Sibelius 2 & 5 - Orchestre Métropolitain de Montréal / Yannick Nézet-Séguin. © 2024 ATMA Classique


Sensationally Powerful

GERALD FENECH is impressed by Sibelius symphonies recorded in Montreal

'... a quite spectacular addition to this cycle ...'


It was 1902 when the Finnish composer Jean Sibelius (1865-1957) finished his Second Symphony - right at a time when his country was struggling with Russian oppression through extreme sanctions on the Finnish language and culture. While Finland fought for its independence as best it could, Sibelius' masterpiece became the unofficial light at the end of the tunnel - the voice of Finnish nationalism - and gave a renewed hope to the Finnish people, a truly prime example of beauty created in the midst of chaos.

Art grows from the depths of the soul and many of the greatest creations in history came to pass as a result of the artist's emotional state and experiences. Just as Beethoven's love/hate relationship with Napoleon resulted in his Eroica Symphony, Sibelius, too, was influenced by the extreme oppression he lived in. Regarded as one of his most popular works, the Slavic gloom present in many of Sibelius' previous works is replaced with a 'Mediterranean light' in this blockbuster of a work.

The Second was not only influenced by the optimism Finland tried to hold on to but also by the Italian coastal village where Sibelius was on a holiday when composing the piece. Of the work, Finnish conductor and highly acclaimed interpreter of Sibelius, Osmo Vänskä, explained its significance:

The Second Symphony is connected with our nation's fight for independence, but it is also about the struggle, crisis and turning-point in the life of an individual. This is what makes it so touching.

In the first movement Sibelius builds the entire work from one motif heard at the very beginning: three ascending notes that run through the entire work and are varied incessantly.

Listen — Sibelius: Allegretto (Symphony No 2 in D, Op 43)
(ACD22453 track 1, 0:01-1:00) ℗ 2024 ATMA Classique :

The second movement starts quietly on a pizzicato motif, but the highlight is in the middle, where Sibelius creates a shattering musical protest against all the injustices.

Listen — Sibelius: Tempo andante, ma rubato (Symphony No 2 in D, Op 43)
(ACD22453 track 2, 8:04-8:50) ℗ 2024 ATMA Classique :

The third is fast, diffuse and fleeting, but then the hectic increase is suddenly interrupted by a point of rest from the oboe, which plays one of Sibelius' most mellow melodies.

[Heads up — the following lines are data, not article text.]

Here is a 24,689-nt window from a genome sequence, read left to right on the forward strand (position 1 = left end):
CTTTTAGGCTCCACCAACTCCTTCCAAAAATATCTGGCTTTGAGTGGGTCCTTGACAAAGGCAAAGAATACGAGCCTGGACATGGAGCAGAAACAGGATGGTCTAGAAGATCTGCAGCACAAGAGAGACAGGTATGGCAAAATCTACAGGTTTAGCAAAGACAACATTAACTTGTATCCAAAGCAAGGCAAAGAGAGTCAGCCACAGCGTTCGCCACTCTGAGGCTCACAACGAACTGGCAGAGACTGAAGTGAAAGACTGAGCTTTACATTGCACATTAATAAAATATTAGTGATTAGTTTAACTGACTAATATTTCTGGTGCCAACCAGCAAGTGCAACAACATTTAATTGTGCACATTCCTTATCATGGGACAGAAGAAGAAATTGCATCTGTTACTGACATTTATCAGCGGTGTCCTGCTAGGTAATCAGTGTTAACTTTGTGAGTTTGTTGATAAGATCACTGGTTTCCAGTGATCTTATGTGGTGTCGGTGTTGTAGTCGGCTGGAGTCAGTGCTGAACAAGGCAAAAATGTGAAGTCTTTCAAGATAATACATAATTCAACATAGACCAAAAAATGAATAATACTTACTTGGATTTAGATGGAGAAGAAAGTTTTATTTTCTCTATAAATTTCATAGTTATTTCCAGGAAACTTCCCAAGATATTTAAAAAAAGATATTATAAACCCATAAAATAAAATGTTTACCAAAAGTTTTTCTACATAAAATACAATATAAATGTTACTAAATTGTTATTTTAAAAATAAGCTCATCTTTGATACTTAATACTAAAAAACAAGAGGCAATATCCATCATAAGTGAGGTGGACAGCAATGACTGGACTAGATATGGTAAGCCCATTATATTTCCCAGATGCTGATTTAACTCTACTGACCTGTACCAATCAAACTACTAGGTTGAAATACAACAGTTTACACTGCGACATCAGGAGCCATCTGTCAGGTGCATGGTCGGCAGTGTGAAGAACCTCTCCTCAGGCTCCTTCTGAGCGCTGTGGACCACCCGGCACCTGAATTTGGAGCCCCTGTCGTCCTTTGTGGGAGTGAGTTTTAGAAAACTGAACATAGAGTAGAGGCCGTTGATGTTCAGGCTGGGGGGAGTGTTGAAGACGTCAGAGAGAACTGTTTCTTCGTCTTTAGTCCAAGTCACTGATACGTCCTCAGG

The composer ends the symphony with a dazzlingly heroic movement, but does not storm to the finish. Instead, he allows the music to progress majestically until, by the very end, excitement reaches fever pitch.

The symphony was premiered by the composer on 8 March 1902 to a resounding success.

The Fifth Symphony was composed over a period of five years - 1914-1919. Sibelius completed the first version just in time to conduct it for his fiftieth birthday, a Finnish National holiday on 8 December 1915. A year later he revised it and again conducted it with the Helsinki Municipal Orchestra, which had also performed the first version a year before. The final version was completed in 1919, and this was also conducted by the composer on 21 October 1921.

The reworked symphony condenses the original four movements into three - Sibelius combined the first and second movements - and features a new finale. The Tempo molto moderato is textbook Sibelius, featuring brief, fragmenting ideas that surface somewhat enigmatically from the depths of the orchestra. A short melody in the horns later coalesces into a fully developed theme. At times the instruments seem to murmur to themselves, but as the music progresses, the strings and brasses declaim bold proclamations.

In the Andante mosso, pizzicato strings and staccato flutes state the primary melody, while a group of woodwinds and horns sound a countertheme of long sustained notes. These shimmering notes become a backdrop for several variations on the staccato main theme.

On 21 April 1915, Sibelius wrote in his diary:

Today at ten to eleven I saw sixteen swans. One of my greatest experiences. Lord God, that beauty!

The opening of the finale captures this rustle of wings with tremolo strings accompanying an expansive melody, also in the strings. Sibelius juxtaposed this breathless music with a majestic 'swan theme' sounded first by the horns.

Listen — Sibelius: Allegro molto - Largamente assai
(Symphony No 5 in E flat, Op 82)
(ACD22453 track 7, 1:09-2:09) ℗ 2024 ATMA Classique :

As the symphony moves towards its exultant conclusion, the swan theme grows into an exuberant shout of triumph, perhaps a reflection of Sibelius' mood upon completion of this epic work. The final six hammer blows are undoubtedly the most famous ending in the history of symphonic music.

There are a myriad of recordings of these works and practically all are of an exceptionally high standard, so Yannick Nézet-Séguin has some stiff competition to deal with. No problem here. Indeed, his performances are sensationally powerful and, in certain instances, even overexciting. Nézet-Séguin leaves no doubt as to his knowledge of these works, and the Orchestre Métropolitain de Montréal plays at the peak of its powers. Dynamics are handled with total control and the interplay between the orchestral groups brings out all of Sibelius' towering genius for colour and imagery.

This is a quite spectacular addition to this cycle, which has so far offered us many thrilling moments of illuminating music making. Sound and booklet essay are first-rate.

Copyright © 16 June 2024 Gerald Fenech,
Gzira, Malta



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